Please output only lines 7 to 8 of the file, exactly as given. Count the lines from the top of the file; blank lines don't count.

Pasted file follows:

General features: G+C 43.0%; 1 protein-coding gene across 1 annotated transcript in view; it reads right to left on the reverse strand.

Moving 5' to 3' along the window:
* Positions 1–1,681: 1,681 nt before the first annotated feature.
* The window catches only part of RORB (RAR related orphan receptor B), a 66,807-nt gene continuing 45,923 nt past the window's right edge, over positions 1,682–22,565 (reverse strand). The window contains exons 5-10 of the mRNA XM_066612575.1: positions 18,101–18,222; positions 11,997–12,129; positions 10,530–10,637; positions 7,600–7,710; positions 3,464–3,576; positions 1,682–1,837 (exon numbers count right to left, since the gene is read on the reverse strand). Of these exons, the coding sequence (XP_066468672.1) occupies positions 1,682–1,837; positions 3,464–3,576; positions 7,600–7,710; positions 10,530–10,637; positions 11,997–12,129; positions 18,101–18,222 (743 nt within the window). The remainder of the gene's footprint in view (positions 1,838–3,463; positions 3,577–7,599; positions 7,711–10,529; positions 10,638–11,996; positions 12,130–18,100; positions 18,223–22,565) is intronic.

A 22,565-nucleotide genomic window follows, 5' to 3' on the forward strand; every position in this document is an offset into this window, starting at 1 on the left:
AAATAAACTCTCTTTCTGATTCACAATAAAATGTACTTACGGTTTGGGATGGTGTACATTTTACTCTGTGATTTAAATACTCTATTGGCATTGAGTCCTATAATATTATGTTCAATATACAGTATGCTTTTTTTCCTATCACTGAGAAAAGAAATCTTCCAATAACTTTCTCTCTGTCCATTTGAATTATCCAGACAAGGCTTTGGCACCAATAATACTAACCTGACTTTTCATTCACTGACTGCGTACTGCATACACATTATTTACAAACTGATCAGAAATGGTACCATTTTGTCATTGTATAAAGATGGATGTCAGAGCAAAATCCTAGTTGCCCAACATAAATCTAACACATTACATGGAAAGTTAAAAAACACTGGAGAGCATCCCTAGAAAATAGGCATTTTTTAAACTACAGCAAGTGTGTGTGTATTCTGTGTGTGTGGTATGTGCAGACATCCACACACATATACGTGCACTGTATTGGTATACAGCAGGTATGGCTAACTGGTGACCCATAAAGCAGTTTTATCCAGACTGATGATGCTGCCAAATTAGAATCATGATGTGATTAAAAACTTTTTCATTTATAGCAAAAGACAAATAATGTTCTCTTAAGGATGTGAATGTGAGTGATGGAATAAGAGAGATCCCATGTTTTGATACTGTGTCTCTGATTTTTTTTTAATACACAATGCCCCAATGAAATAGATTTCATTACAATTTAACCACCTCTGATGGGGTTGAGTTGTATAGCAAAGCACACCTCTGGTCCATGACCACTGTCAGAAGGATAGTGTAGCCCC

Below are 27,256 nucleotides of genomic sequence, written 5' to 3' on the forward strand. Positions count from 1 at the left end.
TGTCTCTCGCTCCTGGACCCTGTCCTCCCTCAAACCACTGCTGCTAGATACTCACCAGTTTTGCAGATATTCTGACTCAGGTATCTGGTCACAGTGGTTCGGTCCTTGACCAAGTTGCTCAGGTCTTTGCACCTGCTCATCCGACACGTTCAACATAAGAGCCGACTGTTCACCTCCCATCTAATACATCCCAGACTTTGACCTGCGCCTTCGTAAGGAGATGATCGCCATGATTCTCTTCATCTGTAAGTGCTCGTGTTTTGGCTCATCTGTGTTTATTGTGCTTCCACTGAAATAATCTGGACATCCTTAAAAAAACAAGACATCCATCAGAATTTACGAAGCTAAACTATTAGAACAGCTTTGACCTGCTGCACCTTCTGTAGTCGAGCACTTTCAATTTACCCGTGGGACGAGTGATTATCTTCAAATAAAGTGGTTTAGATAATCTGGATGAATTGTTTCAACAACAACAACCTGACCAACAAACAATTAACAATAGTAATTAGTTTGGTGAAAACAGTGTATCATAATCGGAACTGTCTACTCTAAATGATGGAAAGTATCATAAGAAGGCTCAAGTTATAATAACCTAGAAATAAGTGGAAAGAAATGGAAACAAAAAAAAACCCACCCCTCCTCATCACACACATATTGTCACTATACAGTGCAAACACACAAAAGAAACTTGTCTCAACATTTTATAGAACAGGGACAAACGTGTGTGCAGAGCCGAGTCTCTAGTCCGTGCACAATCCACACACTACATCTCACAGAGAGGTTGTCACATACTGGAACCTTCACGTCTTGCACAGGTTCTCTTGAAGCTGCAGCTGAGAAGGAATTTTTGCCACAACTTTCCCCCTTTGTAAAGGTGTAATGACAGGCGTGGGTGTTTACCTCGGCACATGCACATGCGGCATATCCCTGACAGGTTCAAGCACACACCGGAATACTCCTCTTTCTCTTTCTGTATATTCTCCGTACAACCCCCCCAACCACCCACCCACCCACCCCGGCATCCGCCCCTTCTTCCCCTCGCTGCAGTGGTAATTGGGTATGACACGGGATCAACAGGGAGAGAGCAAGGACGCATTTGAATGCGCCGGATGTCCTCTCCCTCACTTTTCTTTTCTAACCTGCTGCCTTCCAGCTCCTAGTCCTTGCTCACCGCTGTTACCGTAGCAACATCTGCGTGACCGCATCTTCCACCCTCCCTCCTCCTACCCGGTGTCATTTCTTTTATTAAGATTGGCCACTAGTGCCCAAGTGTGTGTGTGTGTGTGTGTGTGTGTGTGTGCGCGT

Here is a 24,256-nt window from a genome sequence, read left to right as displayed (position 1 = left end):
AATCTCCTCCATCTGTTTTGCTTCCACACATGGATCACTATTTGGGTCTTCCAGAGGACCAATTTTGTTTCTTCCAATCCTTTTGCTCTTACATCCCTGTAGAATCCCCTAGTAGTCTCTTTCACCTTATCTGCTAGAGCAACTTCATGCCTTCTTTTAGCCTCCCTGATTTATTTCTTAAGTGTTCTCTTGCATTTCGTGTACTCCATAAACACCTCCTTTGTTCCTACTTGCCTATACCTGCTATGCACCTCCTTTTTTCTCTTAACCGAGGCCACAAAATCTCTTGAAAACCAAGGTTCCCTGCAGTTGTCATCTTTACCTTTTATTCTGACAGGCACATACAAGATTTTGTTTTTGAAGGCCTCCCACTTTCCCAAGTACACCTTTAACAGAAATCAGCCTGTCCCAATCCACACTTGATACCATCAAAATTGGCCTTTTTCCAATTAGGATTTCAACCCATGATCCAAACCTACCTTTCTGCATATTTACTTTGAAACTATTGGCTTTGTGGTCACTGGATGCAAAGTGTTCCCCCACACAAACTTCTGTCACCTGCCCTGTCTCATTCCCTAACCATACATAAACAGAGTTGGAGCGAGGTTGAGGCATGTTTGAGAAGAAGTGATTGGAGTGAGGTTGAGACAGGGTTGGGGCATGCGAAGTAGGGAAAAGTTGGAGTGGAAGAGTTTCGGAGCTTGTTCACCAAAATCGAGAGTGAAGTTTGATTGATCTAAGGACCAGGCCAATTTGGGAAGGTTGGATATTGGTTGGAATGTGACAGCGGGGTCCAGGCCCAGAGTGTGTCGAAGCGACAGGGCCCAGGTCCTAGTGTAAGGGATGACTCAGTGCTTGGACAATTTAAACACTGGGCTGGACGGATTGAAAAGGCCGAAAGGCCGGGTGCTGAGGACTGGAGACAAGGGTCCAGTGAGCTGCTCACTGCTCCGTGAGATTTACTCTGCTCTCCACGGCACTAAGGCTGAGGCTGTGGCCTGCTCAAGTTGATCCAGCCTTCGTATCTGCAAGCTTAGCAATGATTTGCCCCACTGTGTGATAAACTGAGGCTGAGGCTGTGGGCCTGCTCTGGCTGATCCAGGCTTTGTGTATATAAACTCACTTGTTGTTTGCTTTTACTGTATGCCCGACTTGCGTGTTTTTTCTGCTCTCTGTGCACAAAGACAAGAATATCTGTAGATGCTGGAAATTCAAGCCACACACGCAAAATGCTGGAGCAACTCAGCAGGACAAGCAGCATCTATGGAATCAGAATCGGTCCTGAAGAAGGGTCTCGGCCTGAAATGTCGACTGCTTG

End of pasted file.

Below are 27,256 nucleotides of genomic sequence, written 5' to 3' on the forward strand. Positions count from 1 at the left end.
TGTCTCTCGCTCCTGGACCCTGTCCTCCCTCAAACCACTGCTGCTAGATACTCACCAGTTTTGCAGATATTCTGACTCAGGTATCTGGTCACAGTGGTTCGGTCCTTGACCAAGTTGCTCAGGTCTTTGCACCTGCTCATCCGACACGTTCAACATAAGAGCCGACTGTTCACCTCCCATCTAATACATCCCAGACTTTGACCTGCGCCTTCGTAAGGAGATGATCGCCATGATTCTCTTCATCTGTAAGTGCTCGTGTTTTGGCTCATCTGTGTTTATTGTGCTTCCACTGAAATAATCTGGACATCCTTAAAAAAACAAGACATCCATCAGAATTTACGAAGCTAAACTATTAGAACAGCTTTGACCTGCTGCACCTTCTGTAGTCGAGCACTTTCAATTTACCCGTGGGACGAGTGATTATCTTCAAATAAAGTGGTTTAGATAATCTGGATGAATTGTTTCAACAACAACAACCTGACCAACAAACAATTAACAATAGTAATTAGTTTGGTGAAAACAGTGTATCATAATCGGAACTGTCTACTCTAAATGATGGAAAGTATCATAAGAAGGCTCAAGTTATAATAACCTAGAAATAAGTGGAAAGAAATGGAAACAAAAAAAAACCCACCCCTCCTCATCACACACATATTGTCACTATACAGTGCAAACACACAAAAGAAACTTGTCTCAACATTTTATAGAACAGGGACAAACGTGTGTGCAGAGCCGAGTCTCTAGTCCGTGCACAATCCACACACTACATCTCACAGAGAGGTTGTCACATACTGGAACCTTCACGTCTTGCACAGGTTCTCTTGAAGCTGCAGCTGAGAAGGAATTTTTGCCACAACTTTCCCCCTTTGTAAAGGTGTAATGACAGGCGTGGGTGTTTACCTCGGCACATGCACATGCGGCATATCCCTGACAGGTTCAAGCACACACCGGAATACTCCTCTTTCTCTTTCTGTATATTCTCCGTACAACCCCCCCAACCACCCACCCACCCACCCCGGCATCCGCCCCTTCTTCCCCTCGCTGCAGTGGTAATTGGGTATGACACGGGATCAACAGGGAGAGAGCAAGGACGCATTTGAATGCGCCGGATGTCCTCTCCCTCACTTTTCTTTTCTAACCTGCTGCCTTCCAGCTCCTAGTCCTTGCTCACCGCTGTTACCGTAGCAACATCTGCGTGACCGCATCTTCCACCCTCCCTCCTCCTACCCGGTGTCATTTCTTTTATTAAGATTGGCCACTAGTGCCCAAGTGTGTGTGTGTGTGTGTGTGTGTGTGTGTGCGCGT